MI-06: Incumbent Republican to run for re-election. GOP Rep. Fred Upton burned down the rumor mill Friday when he announced that he was not going to enter Michigan’s race for U.S. Senate. Instead, he’ll stay in the race where six Democrats have amassed in bids to unseat the 15-term incumbent. That could turn out to be a fairly tough challenge even as Hillary Clinton won 45% of the vote in the district last year. Democratic candidate Paul Clements (who is apparently trying his hand at the district during an anti-Republican environment) won only 38% there last year, running 7% behind the former Secretary of State. That makes Upton’s decision to stay in the race all the more important; according to our 2018 forecast model, if the seat were open Democrats would be slightly favored to win the district. Instead, they have just a 15% chance of doing so. Of course, these numbers will change between now and election day 2018, but Rep. Upton’s incumbency advantage will make this seat a relatively tough pickup for Democrats.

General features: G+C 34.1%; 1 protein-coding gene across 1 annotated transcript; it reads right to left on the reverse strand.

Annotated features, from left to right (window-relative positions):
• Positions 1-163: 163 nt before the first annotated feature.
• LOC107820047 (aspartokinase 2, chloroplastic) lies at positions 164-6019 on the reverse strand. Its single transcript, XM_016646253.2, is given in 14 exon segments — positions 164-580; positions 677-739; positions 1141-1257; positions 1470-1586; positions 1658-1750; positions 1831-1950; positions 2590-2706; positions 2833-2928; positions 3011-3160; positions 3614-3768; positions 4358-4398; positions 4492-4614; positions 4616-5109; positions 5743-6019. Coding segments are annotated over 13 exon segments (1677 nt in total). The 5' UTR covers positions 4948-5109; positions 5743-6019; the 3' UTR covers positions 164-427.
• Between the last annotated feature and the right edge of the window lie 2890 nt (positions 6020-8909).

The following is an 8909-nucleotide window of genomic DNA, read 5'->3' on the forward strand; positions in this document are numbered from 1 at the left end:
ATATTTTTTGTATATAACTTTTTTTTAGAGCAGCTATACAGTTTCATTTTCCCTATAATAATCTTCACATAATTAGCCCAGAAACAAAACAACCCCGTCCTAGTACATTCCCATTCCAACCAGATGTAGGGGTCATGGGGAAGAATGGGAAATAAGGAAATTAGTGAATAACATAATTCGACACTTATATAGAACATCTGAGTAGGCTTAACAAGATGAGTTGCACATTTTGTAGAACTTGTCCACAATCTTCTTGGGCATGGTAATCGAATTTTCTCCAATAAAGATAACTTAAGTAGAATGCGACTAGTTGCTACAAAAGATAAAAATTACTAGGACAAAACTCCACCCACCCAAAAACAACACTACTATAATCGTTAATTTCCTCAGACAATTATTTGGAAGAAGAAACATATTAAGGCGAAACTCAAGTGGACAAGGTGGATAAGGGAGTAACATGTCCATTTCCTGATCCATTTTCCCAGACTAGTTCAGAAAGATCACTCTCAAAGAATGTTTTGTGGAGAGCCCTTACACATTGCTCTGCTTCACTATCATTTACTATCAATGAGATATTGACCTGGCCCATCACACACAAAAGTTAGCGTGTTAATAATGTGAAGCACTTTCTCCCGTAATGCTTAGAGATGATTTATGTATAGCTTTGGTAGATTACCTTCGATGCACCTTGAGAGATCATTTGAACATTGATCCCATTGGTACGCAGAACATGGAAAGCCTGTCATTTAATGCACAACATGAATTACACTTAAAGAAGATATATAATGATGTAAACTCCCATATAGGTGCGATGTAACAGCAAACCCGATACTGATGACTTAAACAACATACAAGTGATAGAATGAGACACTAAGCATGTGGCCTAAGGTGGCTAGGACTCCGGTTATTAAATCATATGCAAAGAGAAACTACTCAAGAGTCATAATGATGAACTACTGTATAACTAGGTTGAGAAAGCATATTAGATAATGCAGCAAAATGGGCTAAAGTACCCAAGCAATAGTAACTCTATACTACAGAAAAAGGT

CA-48: Representative draws criticism for ties to Russia. GOP Rep. Dana Rohrabacher made headlines this week for his close ties to Moscow — so close, in fact, that they apparently gave him a code name. This is not the first time that Rep. Rohrabacher has been criticized for his relationship with Russia, but it is the first time that he has faced legal challenges because of them. Some reports have even alleged that he was a possible link between Russia and the Trump campaign, something that prompted Trump Chief of Staff John Kelly to prevent him from meeting with the President. At home, all of this scandalous news has been reason enough for eleven candidates to jump in a primary challenge against Rohrbacher.